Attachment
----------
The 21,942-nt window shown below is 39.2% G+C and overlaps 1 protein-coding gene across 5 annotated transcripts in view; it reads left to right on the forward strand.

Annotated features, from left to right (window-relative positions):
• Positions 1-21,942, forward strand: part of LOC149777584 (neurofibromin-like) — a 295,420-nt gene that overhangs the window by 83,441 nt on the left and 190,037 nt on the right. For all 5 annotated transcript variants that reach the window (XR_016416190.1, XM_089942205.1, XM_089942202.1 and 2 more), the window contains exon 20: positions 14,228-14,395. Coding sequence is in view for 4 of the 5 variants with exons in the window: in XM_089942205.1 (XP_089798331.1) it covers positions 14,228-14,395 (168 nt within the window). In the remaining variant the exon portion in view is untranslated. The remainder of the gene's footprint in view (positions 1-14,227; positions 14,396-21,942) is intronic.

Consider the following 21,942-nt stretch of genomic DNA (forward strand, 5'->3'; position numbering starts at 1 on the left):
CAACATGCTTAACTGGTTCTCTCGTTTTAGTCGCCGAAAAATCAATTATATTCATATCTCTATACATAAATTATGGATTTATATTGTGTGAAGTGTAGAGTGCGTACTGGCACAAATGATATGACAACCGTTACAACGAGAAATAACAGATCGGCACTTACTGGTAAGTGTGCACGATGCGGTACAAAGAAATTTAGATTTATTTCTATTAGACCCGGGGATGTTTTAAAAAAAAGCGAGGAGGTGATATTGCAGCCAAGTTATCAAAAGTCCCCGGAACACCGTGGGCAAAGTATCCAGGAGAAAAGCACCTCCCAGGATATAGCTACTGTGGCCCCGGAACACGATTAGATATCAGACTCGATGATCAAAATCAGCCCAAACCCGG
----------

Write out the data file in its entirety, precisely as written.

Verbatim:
The 21,942-nt window shown below is 39.2% G+C and overlaps 1 protein-coding gene across 5 annotated transcripts in view; it reads left to right on the forward strand.

Annotated features, from left to right (window-relative positions):
• Positions 1-21,942, forward strand: part of LOC149777584 (neurofibromin-like) — a 295,420-nt gene that overhangs the window by 83,441 nt on the left and 190,037 nt on the right. For all 5 annotated transcript variants that reach the window (XR_016416190.1, XM_089942205.1, XM_089942202.1 and 2 more), the window contains exon 20: positions 14,228-14,395. Coding sequence is in view for 4 of the 5 variants with exons in the window: in XM_089942205.1 (XP_089798331.1) it covers positions 14,228-14,395 (168 nt within the window). In the remaining variant the exon portion in view is untranslated. The remainder of the gene's footprint in view (positions 1-14,227; positions 14,396-21,942) is intronic.

Consider the following 21,942-nt stretch of genomic DNA (forward strand, 5'->3'; position numbering starts at 1 on the left):
CAACATGCTTAACTGGTTCTCTCGTTTTAGTCGCCGAAAAATCAATTATATTCATATCTCTATACATAAATTATGGATTTATATTGTGTGAAGTGTAGAGTGCGTACTGGCACAAATGATATGACAACCGTTACAACGAGAAATAACAGATCGGCACTTACTGGTAAGTGTGCACGATGCGGTACAAAGAAATTTAGATTTATTTCTATTAGACCCGGGGATGTTTTAAAAAAAAGCGAGGAGGTGATATTGCAGCCAAGTTATCAAAAGTCCCCGGAACACCGTGGGCAAAGTATCCAGGAGAAAAGCACCTCCCAGGATATAGCTACTGTGGCCCCGGAACACGATTAGATATCAGACTCGATGATCAAAATCAGCCCAAACCCGG